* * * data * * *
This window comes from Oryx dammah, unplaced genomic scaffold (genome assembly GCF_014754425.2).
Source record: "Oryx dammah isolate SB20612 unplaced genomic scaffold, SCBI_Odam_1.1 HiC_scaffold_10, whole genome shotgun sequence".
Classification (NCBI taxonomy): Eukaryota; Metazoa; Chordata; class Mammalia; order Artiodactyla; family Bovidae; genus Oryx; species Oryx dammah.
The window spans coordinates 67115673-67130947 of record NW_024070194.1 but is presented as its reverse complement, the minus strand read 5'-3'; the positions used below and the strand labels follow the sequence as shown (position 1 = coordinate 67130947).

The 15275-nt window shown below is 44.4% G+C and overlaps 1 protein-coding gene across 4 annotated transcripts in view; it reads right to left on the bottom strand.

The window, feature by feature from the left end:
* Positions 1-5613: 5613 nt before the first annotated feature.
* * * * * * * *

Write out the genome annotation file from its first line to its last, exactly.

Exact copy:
This window comes from Oryx dammah, unplaced genomic scaffold (genome assembly GCF_014754425.2).
Source record: "Oryx dammah isolate SB20612 unplaced genomic scaffold, SCBI_Odam_1.1 HiC_scaffold_10, whole genome shotgun sequence".
Classification (NCBI taxonomy): Eukaryota; Metazoa; Chordata; class Mammalia; order Artiodactyla; family Bovidae; genus Oryx; species Oryx dammah.
The window spans coordinates 67115673-67130947 of record NW_024070194.1 but is presented as its reverse complement, the minus strand read 5'-3'; the positions used below and the strand labels follow the sequence as shown (position 1 = coordinate 67130947).

The 15275-nt window shown below is 44.4% G+C and overlaps 1 protein-coding gene across 4 annotated transcripts in view; it reads right to left on the bottom strand.

The window, feature by feature from the left end:
* Positions 1-5613: 5613 nt before the first annotated feature.